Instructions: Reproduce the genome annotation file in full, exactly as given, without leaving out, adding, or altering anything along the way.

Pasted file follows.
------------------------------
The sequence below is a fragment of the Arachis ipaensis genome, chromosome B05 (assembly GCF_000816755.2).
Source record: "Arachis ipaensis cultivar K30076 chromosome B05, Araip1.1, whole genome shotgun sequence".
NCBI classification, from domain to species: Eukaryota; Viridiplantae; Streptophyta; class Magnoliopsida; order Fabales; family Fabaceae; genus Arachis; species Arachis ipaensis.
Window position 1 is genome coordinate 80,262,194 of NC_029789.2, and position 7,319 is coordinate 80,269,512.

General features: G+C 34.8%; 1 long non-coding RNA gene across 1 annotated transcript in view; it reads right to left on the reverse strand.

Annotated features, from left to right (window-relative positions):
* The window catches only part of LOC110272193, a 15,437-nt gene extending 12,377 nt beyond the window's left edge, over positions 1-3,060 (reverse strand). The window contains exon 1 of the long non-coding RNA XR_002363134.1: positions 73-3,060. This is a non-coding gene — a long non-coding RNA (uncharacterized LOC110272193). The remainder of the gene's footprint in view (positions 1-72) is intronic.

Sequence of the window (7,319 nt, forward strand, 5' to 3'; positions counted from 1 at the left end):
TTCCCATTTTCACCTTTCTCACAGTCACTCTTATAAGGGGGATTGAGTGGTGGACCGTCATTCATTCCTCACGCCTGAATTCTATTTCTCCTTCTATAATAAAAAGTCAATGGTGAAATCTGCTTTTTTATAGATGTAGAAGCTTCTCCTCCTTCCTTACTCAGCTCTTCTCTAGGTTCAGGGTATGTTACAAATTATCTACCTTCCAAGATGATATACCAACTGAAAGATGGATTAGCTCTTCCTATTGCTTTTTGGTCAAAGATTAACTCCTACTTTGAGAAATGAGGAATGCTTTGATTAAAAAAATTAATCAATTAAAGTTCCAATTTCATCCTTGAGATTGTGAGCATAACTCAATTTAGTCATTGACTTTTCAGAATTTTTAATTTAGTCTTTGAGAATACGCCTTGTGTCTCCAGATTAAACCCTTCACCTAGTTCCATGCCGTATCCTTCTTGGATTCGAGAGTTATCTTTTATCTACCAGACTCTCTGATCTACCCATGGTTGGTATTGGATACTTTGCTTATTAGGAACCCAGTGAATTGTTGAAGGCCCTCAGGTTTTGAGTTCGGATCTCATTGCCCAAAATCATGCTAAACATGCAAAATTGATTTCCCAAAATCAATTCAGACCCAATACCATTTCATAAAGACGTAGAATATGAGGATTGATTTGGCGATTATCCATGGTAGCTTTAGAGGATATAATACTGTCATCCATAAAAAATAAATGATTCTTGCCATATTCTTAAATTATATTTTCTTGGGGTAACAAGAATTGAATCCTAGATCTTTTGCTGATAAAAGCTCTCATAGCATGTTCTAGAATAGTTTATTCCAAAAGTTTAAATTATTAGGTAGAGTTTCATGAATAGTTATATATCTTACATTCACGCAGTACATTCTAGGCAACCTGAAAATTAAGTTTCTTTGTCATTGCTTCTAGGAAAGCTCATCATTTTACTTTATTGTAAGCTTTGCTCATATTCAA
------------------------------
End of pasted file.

The sequence below is a fragment of the Arachis ipaensis genome, chromosome B05 (assembly GCF_000816755.2).
Source record: "Arachis ipaensis cultivar K30076 chromosome B05, Araip1.1, whole genome shotgun sequence".
NCBI classification, from domain to species: Eukaryota; Viridiplantae; Streptophyta; class Magnoliopsida; order Fabales; family Fabaceae; genus Arachis; species Arachis ipaensis.
Window position 1 is genome coordinate 80,262,194 of NC_029789.2, and position 7,319 is coordinate 80,269,512.

General features: G+C 34.8%; 1 long non-coding RNA gene across 1 annotated transcript in view; it reads right to left on the reverse strand.

Annotated features, from left to right (window-relative positions):
* The window catches only part of LOC110272193, a 15,437-nt gene extending 12,377 nt beyond the window's left edge, over positions 1-3,060 (reverse strand). The window contains exon 1 of the long non-coding RNA XR_002363134.1: positions 73-3,060. This is a non-coding gene — a long non-coding RNA (uncharacterized LOC110272193). The remainder of the gene's footprint in view (positions 1-72) is intronic.

Sequence of the window (7,319 nt, forward strand, 5' to 3'; positions counted from 1 at the left end):
TTCCCATTTTCACCTTTCTCACAGTCACTCTTATAAGGGGGATTGAGTGGTGGACCGTCATTCATTCCTCACGCCTGAATTCTATTTCTCCTTCTATAATAAAAAGTCAATGGTGAAATCTGCTTTTTTATAGATGTAGAAGCTTCTCCTCCTTCCTTACTCAGCTCTTCTCTAGGTTCAGGGTATGTTACAAATTATCTACCTTCCAAGATGATATACCAACTGAAAGATGGATTAGCTCTTCCTATTGCTTTTTGGTCAAAGATTAACTCCTACTTTGAGAAATGAGGAATGCTTTGATTAAAAAAATTAATCAATTAAAGTTCCAATTTCATCCTTGAGATTGTGAGCATAACTCAATTTAGTCATTGACTTTTCAGAATTTTTAATTTAGTCTTTGAGAATACGCCTTGTGTCTCCAGATTAAACCCTTCACCTAGTTCCATGCCGTATCCTTCTTGGATTCGAGAGTTATCTTTTATCTACCAGACTCTCTGATCTACCCATGGTTGGTATTGGATACTTTGCTTATTAGGAACCCAGTGAATTGTTGAAGGCCCTCAGGTTTTGAGTTCGGATCTCATTGCCCAAAATCATGCTAAACATGCAAAATTGATTTCCCAAAATCAATTCAGACCCAATACCATTTCATAAAGACGTAGAATATGAGGATTGATTTGGCGATTATCCATGGTAGCTTTAGAGGATATAATACTGTCATCCATAAAAAATAAATGATTCTTGCCATATTCTTAAATTATATTTTCTTGGGGTAACAAGAATTGAATCCTAGATCTTTTGCTGATAAAAGCTCTCATAGCATGTTCTAGAATAGTTTATTCCAAAAGTTTAAATTATTAGGTAGAGTTTCATGAATAGTTATATATCTTACATTCACGCAGTACATTCTAGGCAACCTGAAAATTAAGTTTCTTTGTCATTGCTTCTAGGAAAGCTCATCATTTTACTTTATTGTAAGCTTTGCTCATATTCAA